Liang, X., Bushman, F. D. & FitzGerald, G. A. Rhythmicity of the intestinal microbiota is regulated by gender and the host circadian clock. Proc. Natl Acad. Sci. USA 112, 10479–10484 (2015).
Reitmeier, S. et al. Arrhythmic gut microbiome signatures predict risk of type 2 diabetes. Cell Host Microbe 28, 258–272.e6 (2020). This study demonstrates translational potential of microbial oscillations as predictive markers of metabolic disease by investigating human samples.
Khalif, I. L., Quigley, E. M. M., Konovitch, E. A. & Maximova, I. D. Alterations in the colonic flora and intestinal permeability and evidence of immune activation in chronic constipation. Dig. Liver Dis. 37, 838–849 (2005).
Voigt, R. M. et al. Circadian disorganization alters intestinal microbiota. PLoS ONE 9, e97500 (2014).
Weger, B. D. et al. The mouse microbiome is required for sex-specific diurnal rhythms of gene expression and metabolism. Cell Metab. 29, 362–382.e8 (2019). This study demonstrates that sex-specific characteristics of host circadian gene expression in different organs can be affected by the gut microbiome.
Froy, O. & Miskin, R. Effect of feeding regimens on circadian rhythms: implications for aging and longevity. Aging 2, 7–27 (2010).
Longo, V. D. & Panda, S. Fasting, circadian rhythms, and time-restricted feeding in healthy lifespan. Cell Metab. 23, 1048–1059 (2016).
Greenwell, B. J. et al. Rhythmic food intake drives rhythmic gene expression more potently than the hepatic circadian clock in mice. Cell Rep. 27, 649–657.e5 (2019).
Zeb, F. et al. Effect of time-restricted feeding on metabolic risk and circadian rhythm associated with gut microbiome in healthy males. Br. J. Nutr. 123, 1216–1226 (2020).
Gabel, K. et al. Effect of time restricted feeding on the gut microbiome in adults with obesity: a pilot study. Nutr. Health 26, 79–85 (2020).
Loonen, L. M. et al. REG3γ-deficient mice have altered mucus distribution and increased mucosal inflammatory responses to the microbiota and enteric pathogens in the ileum. Mucosal Immunol. 7, 939–947 (2014).
Belkaid, Y. & Hand, T. W. Role of the microbiota in immunity and inflammation. Cell 157, 121–141 (2014).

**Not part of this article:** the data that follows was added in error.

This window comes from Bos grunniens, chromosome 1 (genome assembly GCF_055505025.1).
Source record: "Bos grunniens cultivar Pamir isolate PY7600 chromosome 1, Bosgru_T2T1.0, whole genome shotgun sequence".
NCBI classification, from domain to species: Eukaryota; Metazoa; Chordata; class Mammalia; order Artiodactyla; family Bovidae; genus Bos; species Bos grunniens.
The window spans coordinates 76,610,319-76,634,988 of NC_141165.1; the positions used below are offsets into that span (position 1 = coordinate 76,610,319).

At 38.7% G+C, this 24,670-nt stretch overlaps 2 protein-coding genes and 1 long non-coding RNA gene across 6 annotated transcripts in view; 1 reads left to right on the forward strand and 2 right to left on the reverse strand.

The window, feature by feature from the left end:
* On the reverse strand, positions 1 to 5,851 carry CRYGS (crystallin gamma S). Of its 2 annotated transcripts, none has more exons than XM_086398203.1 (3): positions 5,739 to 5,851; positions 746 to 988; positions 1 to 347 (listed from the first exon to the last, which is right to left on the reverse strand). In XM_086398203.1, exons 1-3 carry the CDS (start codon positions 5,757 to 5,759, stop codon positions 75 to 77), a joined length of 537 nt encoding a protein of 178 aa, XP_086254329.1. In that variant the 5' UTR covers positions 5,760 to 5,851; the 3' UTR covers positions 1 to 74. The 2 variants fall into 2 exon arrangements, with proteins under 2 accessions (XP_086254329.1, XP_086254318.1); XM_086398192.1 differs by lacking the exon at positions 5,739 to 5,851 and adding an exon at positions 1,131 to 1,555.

Scheiermann, C., Gibbs, J., Ince, L. & Loudon, A. Clocking in to immunity. Nat. Rev. Immunol. 18, 423–437 (2018).
Hand, L. E. et al. The circadian clock regulates inflammatory arthritis. FASEB J. 30, 3759–3770 (2016).
Pagel, R. et al. Circadian rhythm disruption impairs tissue homeostasis and exacerbates chronic inflammation in the intestine. FASEB J. 31, 4707–4719 (2017).
Yu, X. et al. TH17 cell differentiation is regulated by the circadian clock. Science 342, 727–730 (2013).
Tognini, P., Thaiss, C. A., Elinav, E. & Sassone-Corsi, P. Circadian coordination of antimicrobial responses. Cell Host Microbe 22, 185–192 (2017).
Gibbs, J. E. et al. The nuclear receptor REV-ERBα mediates circadian regulation of innate immunity through selective regulation of inflammatory cytokines. Proc. Natl Acad. Sci. USA 109, 582–587 (2012).
Mukherji, A., Kobiita, A., Ye, T. & Chambon, P. Homeostasis in intestinal epithelium is orchestrated by the circadian clock and microbiota cues transduced by TLRs. Cell 153, 812–827 (2013). This study suggests that TLRs are an important interface where the interplay between the host circadian clock and the gut microbiota is regulated, resulting in metabolic changes in the host.
Murakami, M. et al. Gut microbiota directs PPARγ-driven reprogramming of the liver circadian clock by nutritional challenge. EMBO Rep. 17, 1292–1303 (2016).
Wang, Y. et al. The intestinal microbiota regulates body composition through NFIL3 and the circadian clock. Science 357, 912–916 (2017). This study identifies a specific molecular pathway through which the gut microbiota regulates host metabolism, which also involves ILCs, suggesting that the intestinal immune system can be involved in the interactions between the gut microbiota and host circadian control of metabolism.
Montagner, A. et al. Hepatic circadian clock oscillators and nuclear receptors integrate microbiome-derived signals. Sci. Rep. 6, 20127 (2016).
Oh, H. Y. P. et al. Depletion of gram-positive bacteria impacts hepatic biological functions during the light phase. Int. J. Mol. Sci. 20, 812 (2019).